Academic journal article East Asian Archives of Psychiatry

Community Perceptions of Mental Illness in Jharkhand, India

Academic journal article East Asian Archives of Psychiatry

Community Perceptions of Mental Illness in Jharkhand, India

Article excerpt

Introduction

Mental illness is the result of many complex mechanisms. Presentation of symptoms, cause, treatment, progress, and prognosis vary from case to case. It is difficult for an individual to understand various aspects of mental illness when he / she have such disease, or when witnessing it in a relative or observing it as a third party. Based on their culture, education and experiences, different individuals view mental illness in different ways. They will offer various explanations for a mental illness such as brain disorder, psychological disturbance, weakness of mind, possession by a spirit / evil spirit, an illness, or a behavioural problem. Based on their belief the attribution differs and so does the model of illness that explains these phenomena, no matter these are due to internal or external forces. Previous studies have identified many common beliefs about the cause of mental illness including a curse or punishment by God, being possessed by a divine or evil spirit or ghost, black magic, evil eye, astrological problems, bad deeds in the previous life, and sexual problems. (1-14)

People often believe inappropriate conversation, hallucinatory behaviour, and wandering to be the symptoms of mental illness. Psychotic disorders are usually considered to be mental illness while non-psychotic mental illnesses often remain under-recognised by cultural explanations. When mental health practitioners are not sensitive to the explanatory models of the individual, there is a high chance that the illness will remain unrecognised. (15-18) An in-depth understanding of various sociocultural aspects and socio-economic scenarios is important to develop effective strategies to address mental health issues.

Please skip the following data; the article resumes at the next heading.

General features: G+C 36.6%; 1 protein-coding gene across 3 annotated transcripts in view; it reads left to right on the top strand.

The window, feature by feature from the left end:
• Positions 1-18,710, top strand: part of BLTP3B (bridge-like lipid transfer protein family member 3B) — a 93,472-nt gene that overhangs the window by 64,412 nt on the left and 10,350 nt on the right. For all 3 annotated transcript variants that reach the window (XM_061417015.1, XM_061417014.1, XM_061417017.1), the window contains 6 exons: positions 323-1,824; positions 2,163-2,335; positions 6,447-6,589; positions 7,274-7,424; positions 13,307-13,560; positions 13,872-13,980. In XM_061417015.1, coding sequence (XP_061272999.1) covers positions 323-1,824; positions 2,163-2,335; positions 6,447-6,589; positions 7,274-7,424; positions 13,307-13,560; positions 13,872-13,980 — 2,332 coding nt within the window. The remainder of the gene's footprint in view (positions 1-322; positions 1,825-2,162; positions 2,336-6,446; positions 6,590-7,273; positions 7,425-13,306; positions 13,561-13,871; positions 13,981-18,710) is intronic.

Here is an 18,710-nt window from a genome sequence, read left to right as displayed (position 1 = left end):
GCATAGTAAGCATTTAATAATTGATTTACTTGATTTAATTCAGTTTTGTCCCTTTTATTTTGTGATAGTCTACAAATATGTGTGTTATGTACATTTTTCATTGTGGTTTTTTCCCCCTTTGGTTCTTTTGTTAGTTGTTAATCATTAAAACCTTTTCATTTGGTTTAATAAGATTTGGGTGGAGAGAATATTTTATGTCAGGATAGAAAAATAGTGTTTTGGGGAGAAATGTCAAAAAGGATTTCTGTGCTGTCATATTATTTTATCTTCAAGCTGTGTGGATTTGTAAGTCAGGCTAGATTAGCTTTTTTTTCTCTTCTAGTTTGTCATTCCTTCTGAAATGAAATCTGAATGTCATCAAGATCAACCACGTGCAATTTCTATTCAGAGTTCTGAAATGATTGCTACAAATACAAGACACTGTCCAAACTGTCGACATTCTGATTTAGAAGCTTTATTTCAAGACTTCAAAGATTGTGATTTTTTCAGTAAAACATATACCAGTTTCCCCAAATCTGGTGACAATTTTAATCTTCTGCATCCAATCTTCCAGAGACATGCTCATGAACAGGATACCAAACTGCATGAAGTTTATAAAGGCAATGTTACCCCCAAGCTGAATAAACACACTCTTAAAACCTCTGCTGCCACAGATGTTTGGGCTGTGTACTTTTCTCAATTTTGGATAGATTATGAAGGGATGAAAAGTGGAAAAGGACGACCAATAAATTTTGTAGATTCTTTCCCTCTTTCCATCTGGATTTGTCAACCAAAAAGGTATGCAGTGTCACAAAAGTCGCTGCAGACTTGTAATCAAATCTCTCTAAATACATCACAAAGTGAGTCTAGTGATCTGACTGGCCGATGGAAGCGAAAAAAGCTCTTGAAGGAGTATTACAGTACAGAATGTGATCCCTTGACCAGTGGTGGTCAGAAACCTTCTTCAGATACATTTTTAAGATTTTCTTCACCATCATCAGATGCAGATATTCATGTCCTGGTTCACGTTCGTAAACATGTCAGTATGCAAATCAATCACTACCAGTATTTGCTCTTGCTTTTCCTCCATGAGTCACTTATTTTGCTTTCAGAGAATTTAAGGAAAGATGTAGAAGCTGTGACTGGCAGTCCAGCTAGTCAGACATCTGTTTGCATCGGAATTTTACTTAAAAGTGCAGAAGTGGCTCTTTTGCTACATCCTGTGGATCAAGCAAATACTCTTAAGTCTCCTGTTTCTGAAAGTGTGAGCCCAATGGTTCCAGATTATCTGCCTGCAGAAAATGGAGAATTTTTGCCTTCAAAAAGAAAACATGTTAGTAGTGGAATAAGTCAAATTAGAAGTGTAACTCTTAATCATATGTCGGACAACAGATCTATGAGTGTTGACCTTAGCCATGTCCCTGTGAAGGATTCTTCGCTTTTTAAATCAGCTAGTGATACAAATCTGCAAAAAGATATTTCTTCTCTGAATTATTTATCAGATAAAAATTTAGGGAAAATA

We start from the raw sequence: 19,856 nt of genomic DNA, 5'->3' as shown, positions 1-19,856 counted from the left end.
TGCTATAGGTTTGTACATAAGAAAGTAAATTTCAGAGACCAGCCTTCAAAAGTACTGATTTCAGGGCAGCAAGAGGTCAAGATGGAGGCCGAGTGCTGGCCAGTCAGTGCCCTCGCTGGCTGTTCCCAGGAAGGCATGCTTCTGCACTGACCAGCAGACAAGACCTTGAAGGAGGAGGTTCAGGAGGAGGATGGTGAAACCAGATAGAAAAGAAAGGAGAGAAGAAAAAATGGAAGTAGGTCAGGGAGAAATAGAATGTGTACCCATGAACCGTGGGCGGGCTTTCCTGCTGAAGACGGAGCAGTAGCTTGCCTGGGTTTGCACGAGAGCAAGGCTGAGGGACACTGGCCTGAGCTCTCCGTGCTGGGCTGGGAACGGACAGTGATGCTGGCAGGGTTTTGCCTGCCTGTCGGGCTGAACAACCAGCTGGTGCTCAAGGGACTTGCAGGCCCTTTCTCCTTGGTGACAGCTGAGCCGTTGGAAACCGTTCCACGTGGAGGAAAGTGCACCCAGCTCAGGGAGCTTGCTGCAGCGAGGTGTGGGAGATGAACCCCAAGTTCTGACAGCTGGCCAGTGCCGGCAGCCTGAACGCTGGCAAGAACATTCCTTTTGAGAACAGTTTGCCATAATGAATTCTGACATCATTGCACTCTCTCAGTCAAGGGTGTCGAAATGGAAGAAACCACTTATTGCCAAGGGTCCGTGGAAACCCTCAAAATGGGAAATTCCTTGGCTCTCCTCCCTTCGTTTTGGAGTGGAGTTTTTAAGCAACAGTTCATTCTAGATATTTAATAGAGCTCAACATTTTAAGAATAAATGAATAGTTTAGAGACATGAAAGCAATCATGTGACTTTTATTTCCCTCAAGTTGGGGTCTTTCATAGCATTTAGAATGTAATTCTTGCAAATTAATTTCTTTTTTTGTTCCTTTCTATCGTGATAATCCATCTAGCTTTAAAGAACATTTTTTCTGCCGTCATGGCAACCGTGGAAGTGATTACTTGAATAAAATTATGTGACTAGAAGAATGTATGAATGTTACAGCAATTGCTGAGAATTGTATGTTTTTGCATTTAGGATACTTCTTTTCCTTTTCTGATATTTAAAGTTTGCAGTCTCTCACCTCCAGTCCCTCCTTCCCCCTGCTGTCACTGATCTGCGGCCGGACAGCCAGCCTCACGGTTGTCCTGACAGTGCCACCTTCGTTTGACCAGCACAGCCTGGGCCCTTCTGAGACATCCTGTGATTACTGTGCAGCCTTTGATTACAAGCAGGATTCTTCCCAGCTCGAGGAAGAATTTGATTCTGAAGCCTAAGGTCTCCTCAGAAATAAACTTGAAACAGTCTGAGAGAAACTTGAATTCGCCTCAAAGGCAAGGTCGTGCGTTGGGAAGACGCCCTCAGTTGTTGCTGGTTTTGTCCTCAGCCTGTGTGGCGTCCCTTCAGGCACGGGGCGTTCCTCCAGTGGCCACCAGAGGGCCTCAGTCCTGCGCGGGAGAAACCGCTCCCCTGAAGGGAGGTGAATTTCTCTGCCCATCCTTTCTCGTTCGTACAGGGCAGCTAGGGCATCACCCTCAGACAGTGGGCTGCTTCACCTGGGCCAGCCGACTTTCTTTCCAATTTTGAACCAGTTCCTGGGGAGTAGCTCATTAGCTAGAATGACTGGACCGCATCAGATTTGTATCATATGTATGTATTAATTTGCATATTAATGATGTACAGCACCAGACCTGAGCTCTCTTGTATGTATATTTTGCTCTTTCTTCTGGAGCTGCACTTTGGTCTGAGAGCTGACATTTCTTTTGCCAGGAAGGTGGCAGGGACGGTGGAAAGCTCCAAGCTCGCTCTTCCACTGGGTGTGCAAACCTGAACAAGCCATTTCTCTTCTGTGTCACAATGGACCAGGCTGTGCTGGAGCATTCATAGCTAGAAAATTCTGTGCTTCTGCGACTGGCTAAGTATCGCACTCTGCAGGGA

Individuals with mental illness often cannot understand what has happened to them. In cases of psychotic illness, denial prevails. Studies of common mental disorders, however, have reported different findings. Patients with depression, anxiety, and somatoform disorder attribute their illness to psychosocial and organic factors and have high levels of stigma. (7,16) In other studies, people were reported to be resistant to biomedical or psychological models and attributed mental illness to spiritual or supernatural causes. (19,20) Hence there is a need for more studies.

The relatives of an individual with mental illness are more concerned about the associated social stigma. They feel that the illness should remain a private matter for the sake of the family. The explanatory models and stigma have been found to be associated in many studies. Often, an individual will not wish to be identified as a relative of a family member with mental illness. This significantly affects treatment and help-seeking behaviour. Studies report high levels of psychological distress among the relatives of individuals with mental illness but help is not sought for fear of stigma and a lack of awareness. The relatives often consider mental illness as more severe than a chronic physical illness such as cancer and express feelings of loss and guilt. (4,10,13,21-26)

Among the general public there is a general fear of interaction with a mentally ill person whom they consider to be dangerous. Members of the general public rarely initiate any contact with the mentally ill individuals because of their abnormal behaviour; hence they fail to try and understand their problem. On the other hand, cultural beliefs and attributions play a significant role in forming an individual's beliefs and attitude towards mental illness in both developed and developing countries. (13,27,28)

Although many studies have been conducted to understand individuals with mental illness in different populations, the explanatory models of different sections of the same population were rarely reviewed and compared. Jharkhand is a state in the north of India with a population of around 33 millions. It is one of the least developed states in India. …

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